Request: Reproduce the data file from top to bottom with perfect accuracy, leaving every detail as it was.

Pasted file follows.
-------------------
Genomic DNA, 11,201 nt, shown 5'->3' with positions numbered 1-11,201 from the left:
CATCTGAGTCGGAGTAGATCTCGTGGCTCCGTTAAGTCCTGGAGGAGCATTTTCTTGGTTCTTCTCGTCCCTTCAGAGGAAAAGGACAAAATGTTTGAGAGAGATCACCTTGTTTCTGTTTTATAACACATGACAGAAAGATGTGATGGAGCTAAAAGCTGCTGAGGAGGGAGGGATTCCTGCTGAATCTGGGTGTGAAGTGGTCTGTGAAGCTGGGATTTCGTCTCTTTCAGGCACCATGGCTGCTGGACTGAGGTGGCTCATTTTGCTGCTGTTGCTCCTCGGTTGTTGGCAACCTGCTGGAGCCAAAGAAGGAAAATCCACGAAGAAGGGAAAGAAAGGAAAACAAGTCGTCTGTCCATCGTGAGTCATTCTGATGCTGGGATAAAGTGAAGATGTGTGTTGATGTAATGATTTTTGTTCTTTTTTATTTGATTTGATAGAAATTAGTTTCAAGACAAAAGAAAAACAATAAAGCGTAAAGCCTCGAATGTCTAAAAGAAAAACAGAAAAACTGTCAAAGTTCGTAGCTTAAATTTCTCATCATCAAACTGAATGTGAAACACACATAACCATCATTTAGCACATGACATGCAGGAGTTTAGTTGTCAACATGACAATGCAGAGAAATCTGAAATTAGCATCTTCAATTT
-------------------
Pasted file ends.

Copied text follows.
Genomic DNA, 11,201 nt, shown 5'->3' with positions numbered 1-11,201 from the left:
CATCTGAGTCGGAGTAGATCTCGTGGCTCCGTTAAGTCCTGGAGGAGCATTTTCTTGGTTCTTCTCGTCCCTTCAGAGGAAAAGGACAAAATGTTTGAGAGAGATCACCTTGTTTCTGTTTTATAACACATGACAGAAAGATGTGATGGAGCTAAAAGCTGCTGAGGAGGGAGGGATTCCTGCTGAATCTGGGTGTGAAGTGGTCTGTGAAGCTGGGATTTCGTCTCTTTCAGGCACCATGGCTGCTGGACTGAGGTGGCTCATTTTGCTGCTGTTGCTCCTCGGTTGTTGGCAACCTGCTGGAGCCAAAGAAGGAAAATCCACGAAGAAGGGAAAGAAAGGAAAACAAGTCGTCTGTCCATCGTGAGTCATTCTGATGCTGGGATAAAGTGAAGATGTGTGTTGATGTAATGATTTTTGTTCTTTTTTATTTGATTTGATAGAAATTAGTTTCAAGACAAAAGAAAAACAATAAAGCGTAAAGCCTCGAATGTCTAAAAGAAAAACAGAAAAACTGTCAAAGTTCGTAGCTTAAATTTCTCATCATCAAACTGAATGTGAAACACACATAACCATCATTTAGCACATGACATGCAGGAGTTTAGTTGTCAACATGACAATGCAGAGAAATCTGAAATTAGCATCTTCAATTT